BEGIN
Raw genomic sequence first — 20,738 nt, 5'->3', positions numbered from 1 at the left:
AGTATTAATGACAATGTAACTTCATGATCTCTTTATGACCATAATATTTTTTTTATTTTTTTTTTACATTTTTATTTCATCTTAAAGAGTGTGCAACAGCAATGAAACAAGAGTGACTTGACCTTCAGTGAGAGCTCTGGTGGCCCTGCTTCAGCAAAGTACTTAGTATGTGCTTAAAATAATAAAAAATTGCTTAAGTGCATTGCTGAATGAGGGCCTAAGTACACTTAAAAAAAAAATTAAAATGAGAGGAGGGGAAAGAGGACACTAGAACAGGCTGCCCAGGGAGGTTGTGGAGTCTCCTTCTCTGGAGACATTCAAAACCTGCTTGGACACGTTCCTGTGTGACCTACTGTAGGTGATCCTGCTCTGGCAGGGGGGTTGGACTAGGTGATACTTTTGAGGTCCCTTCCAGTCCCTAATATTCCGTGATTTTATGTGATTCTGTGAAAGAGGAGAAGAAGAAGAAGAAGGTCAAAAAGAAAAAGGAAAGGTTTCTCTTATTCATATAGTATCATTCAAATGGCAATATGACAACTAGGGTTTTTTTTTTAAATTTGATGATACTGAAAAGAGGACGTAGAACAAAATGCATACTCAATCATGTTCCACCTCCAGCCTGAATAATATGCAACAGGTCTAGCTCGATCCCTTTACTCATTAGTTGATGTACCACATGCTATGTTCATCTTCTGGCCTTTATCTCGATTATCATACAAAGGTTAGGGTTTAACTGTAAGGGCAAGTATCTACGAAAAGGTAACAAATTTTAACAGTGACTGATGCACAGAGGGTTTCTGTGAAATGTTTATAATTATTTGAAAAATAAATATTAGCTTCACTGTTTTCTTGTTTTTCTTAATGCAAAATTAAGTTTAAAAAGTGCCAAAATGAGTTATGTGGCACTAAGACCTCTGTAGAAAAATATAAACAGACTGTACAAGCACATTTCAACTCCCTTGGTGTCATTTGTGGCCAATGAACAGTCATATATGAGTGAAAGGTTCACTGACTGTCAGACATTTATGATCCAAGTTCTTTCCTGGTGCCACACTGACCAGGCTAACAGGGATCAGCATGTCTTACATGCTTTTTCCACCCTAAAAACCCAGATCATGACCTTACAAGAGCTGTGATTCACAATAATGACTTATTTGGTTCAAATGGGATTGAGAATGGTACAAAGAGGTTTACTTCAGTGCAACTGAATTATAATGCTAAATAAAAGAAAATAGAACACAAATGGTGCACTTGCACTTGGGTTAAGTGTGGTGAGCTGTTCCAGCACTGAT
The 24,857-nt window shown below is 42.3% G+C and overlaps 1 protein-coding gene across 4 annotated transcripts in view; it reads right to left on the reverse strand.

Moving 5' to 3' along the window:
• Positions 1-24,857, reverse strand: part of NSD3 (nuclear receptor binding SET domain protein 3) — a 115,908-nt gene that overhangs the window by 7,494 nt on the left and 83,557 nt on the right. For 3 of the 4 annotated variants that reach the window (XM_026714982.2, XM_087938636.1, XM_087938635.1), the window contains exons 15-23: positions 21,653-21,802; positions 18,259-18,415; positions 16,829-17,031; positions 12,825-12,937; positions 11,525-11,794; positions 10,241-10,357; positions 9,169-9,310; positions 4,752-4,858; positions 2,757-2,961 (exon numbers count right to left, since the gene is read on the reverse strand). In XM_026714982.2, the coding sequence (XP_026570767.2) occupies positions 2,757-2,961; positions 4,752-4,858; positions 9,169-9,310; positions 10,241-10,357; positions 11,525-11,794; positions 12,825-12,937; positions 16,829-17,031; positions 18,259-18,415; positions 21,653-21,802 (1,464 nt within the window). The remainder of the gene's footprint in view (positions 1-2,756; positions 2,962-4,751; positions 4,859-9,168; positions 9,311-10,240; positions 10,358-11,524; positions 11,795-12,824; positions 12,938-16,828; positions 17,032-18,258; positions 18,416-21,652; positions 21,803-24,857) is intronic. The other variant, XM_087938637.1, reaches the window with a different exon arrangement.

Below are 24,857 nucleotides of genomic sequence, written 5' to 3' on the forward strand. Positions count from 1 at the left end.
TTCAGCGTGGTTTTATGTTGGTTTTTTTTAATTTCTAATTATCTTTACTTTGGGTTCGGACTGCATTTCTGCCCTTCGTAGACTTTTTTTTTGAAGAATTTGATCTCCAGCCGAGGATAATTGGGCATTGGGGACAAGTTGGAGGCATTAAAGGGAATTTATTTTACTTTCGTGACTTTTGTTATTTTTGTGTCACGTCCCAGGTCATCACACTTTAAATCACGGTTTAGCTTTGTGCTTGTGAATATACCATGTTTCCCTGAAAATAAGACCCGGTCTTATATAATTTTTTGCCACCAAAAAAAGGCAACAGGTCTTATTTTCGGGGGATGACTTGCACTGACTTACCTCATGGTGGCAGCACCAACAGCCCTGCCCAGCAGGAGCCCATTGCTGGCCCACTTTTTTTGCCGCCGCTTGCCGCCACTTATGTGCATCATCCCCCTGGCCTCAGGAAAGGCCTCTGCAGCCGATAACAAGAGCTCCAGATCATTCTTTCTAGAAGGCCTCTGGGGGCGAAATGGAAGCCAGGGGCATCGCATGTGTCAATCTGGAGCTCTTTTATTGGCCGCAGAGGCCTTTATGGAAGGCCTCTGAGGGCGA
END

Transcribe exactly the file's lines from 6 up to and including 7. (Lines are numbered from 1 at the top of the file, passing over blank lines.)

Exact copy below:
Below are 24,857 nucleotides of genomic sequence, written 5' to 3' on the forward strand. Positions count from 1 at the left end.
TTCAGCGTGGTTTTATGTTGGTTTTTTTTAATTTCTAATTATCTTTACTTTGGGTTCGGACTGCATTTCTGCCCTTCGTAGACTTTTTTTTTGAAGAATTTGATCTCCAGCCGAGGATAATTGGGCATTGGGGACAAGTTGGAGGCATTAAAGGGAATTTATTTTACTTTCGTGACTTTTGTTATTTTTGTGTCACGTCCCAGGTCATCACACTTTAAATCACGGTTTAGCTTTGTGCTTGTGAATATACCATGTTTCCCTGAAAATAAGACCCGGTCTTATATAATTTTTTGCCACCAAAAAAAGGCAACAGGTCTTATTTTCGGGGGATGACTTGCACTGACTTACCTCATGGTGGCAGCACCAACAGCCCTGCCCAGCAGGAGCCCATTGCTGGCCCACTTTTTTTGCCGCCGCTTGCCGCCACTTATGTGCATCATCCCCCTGGCCTCAGGAAAGGCCTCTGCAGCCGATAACAAGAGCTCCAGATCATTCTTTCTAGAAGGCCTCTGGGGGCGAAATGGAAGCCAGGGGCATCGCATGTGTCAATCTGGAGCTCTTTTATTGGCCGCAGAGGCCTTTATGGAAGGCCTCTGAGGGCGA